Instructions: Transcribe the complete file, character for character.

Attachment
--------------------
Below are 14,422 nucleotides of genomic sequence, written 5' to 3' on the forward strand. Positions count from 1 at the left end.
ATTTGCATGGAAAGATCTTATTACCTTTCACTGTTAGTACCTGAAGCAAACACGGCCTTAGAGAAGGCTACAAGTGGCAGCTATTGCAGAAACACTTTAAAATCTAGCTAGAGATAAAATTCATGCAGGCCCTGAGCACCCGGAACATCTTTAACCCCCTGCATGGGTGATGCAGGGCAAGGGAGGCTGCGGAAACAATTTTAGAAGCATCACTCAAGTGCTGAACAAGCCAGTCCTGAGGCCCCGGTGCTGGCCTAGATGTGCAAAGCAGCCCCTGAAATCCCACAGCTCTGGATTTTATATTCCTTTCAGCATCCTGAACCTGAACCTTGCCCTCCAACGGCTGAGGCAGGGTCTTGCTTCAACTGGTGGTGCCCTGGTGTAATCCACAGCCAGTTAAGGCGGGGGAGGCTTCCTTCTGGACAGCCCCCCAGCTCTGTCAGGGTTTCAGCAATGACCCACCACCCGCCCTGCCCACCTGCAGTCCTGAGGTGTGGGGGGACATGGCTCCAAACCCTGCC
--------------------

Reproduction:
Below are 14,422 nucleotides of genomic sequence, written 5' to 3' on the forward strand. Positions count from 1 at the left end.
ATTTGCATGGAAAGATCTTATTACCTTTCACTGTTAGTACCTGAAGCAAACACGGCCTTAGAGAAGGCTACAAGTGGCAGCTATTGCAGAAACACTTTAAAATCTAGCTAGAGATAAAATTCATGCAGGCCCTGAGCACCCGGAACATCTTTAACCCCCTGCATGGGTGATGCAGGGCAAGGGAGGCTGCGGAAACAATTTTAGAAGCATCACTCAAGTGCTGAACAAGCCAGTCCTGAGGCCCCGGTGCTGGCCTAGATGTGCAAAGCAGCCCCTGAAATCCCACAGCTCTGGATTTTATATTCCTTTCAGCATCCTGAACCTGAACCTTGCCCTCCAACGGCTGAGGCAGGGTCTTGCTTCAACTGGTGGTGCCCTGGTGTAATCCACAGCCAGTTAAGGCGGGGGAGGCTTCCTTCTGGACAGCCCCCCAGCTCTGTCAGGGTTTCAGCAATGACCCACCACCCGCCCTGCCCACCTGCAGTCCTGAGGTGTGGGGGGACATGGCTCCAAACCCTGCC